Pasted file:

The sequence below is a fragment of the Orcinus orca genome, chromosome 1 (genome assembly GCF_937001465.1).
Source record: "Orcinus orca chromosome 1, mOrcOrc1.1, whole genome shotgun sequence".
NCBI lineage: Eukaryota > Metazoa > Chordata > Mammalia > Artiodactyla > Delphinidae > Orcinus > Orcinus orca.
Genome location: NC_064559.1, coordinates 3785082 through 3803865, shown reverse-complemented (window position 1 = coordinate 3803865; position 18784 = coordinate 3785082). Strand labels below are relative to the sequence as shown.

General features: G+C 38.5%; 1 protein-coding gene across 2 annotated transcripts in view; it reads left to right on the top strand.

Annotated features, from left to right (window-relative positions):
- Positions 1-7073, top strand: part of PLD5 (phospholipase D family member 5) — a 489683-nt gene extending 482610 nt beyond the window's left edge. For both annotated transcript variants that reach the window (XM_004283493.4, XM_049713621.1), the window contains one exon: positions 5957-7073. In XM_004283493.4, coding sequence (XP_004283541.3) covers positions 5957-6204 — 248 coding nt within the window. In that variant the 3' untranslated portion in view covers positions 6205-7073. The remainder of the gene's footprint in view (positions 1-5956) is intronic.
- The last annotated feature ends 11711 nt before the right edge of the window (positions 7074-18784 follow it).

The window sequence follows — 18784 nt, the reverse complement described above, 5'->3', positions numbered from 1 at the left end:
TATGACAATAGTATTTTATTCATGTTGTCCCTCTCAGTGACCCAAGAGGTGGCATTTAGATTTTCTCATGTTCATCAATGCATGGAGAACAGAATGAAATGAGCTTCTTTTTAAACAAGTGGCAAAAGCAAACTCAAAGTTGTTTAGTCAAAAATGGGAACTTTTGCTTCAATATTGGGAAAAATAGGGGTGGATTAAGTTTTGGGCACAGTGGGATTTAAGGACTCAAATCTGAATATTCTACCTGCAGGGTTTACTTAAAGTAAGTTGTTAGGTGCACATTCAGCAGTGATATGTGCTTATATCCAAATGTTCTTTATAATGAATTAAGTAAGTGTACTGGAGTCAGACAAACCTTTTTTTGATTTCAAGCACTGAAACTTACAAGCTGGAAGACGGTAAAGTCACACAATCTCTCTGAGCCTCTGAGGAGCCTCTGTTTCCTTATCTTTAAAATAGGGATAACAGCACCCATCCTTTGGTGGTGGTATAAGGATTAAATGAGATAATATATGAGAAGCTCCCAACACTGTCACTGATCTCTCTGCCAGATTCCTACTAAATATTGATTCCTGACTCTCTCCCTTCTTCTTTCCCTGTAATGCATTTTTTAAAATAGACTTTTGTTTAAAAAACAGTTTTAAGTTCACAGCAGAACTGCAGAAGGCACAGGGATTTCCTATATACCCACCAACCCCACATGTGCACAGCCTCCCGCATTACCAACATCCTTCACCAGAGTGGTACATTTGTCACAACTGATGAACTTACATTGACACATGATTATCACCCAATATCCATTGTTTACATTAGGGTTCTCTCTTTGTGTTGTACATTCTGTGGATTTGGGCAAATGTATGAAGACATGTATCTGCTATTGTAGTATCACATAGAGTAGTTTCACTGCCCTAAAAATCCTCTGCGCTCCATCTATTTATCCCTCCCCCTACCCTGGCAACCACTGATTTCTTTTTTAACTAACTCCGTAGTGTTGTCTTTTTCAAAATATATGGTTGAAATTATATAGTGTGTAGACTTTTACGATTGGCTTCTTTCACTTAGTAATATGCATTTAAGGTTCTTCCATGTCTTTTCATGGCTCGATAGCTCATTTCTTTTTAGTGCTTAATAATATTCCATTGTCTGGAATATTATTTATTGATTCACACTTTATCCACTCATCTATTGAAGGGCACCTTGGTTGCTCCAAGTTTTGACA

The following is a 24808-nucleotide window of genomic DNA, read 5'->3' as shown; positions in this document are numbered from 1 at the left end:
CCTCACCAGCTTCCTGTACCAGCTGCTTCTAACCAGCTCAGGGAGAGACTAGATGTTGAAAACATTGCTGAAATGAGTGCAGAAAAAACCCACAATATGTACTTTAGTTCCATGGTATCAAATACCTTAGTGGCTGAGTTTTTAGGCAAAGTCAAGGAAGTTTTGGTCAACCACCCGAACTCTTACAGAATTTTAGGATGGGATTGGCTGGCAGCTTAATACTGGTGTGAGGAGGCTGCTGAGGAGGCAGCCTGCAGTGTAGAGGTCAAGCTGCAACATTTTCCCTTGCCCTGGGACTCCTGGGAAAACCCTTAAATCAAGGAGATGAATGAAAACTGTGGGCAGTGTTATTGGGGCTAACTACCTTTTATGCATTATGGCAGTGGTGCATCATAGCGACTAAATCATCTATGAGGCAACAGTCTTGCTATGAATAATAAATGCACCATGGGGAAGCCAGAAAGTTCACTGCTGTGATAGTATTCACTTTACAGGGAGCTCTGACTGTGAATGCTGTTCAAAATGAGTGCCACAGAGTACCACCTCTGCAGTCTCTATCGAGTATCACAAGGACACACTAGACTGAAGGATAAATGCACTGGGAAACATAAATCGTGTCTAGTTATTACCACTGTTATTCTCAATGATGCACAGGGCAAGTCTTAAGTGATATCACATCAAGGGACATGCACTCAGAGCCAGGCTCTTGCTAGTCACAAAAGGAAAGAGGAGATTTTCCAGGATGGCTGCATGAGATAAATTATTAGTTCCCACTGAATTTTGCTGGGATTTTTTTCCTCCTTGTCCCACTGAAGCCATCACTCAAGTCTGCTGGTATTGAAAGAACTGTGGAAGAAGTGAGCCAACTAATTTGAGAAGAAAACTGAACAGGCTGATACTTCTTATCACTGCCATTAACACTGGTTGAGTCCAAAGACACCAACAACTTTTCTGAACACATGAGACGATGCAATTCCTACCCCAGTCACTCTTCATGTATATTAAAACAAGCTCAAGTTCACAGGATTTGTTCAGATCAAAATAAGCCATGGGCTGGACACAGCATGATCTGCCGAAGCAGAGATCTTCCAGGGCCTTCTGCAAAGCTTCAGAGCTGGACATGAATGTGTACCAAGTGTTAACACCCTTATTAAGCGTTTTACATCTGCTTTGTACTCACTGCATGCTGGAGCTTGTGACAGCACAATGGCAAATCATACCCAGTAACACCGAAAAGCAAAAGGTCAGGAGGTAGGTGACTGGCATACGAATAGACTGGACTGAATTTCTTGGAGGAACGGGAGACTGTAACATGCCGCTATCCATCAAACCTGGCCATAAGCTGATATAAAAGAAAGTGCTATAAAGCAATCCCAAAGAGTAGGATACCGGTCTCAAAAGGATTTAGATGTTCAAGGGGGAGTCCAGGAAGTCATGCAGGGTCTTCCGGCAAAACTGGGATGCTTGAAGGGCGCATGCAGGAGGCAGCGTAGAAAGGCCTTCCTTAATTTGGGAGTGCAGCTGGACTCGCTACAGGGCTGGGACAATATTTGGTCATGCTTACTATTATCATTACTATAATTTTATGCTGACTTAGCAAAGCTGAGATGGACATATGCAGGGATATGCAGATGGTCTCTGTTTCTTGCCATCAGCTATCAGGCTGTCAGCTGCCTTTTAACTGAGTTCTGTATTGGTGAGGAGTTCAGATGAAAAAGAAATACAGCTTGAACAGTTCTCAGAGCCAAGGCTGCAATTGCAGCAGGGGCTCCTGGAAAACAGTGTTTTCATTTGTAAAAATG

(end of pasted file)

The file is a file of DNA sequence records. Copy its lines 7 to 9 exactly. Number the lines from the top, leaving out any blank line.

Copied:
- Positions 1-7073, top strand: part of PLD5 (phospholipase D family member 5) — a 489683-nt gene extending 482610 nt beyond the window's left edge. For both annotated transcript variants that reach the window (XM_004283493.4, XM_049713621.1), the window contains one exon: positions 5957-7073. In XM_004283493.4, coding sequence (XP_004283541.3) covers positions 5957-6204 — 248 coding nt within the window. In that variant the 3' untranslated portion in view covers positions 6205-7073. The remainder of the gene's footprint in view (positions 1-5956) is intronic.
- The last annotated feature ends 11711 nt before the right edge of the window (positions 7074-18784 follow it).

The window sequence follows — 18784 nt, the reverse complement described above, 5'->3', positions numbered from 1 at the left end: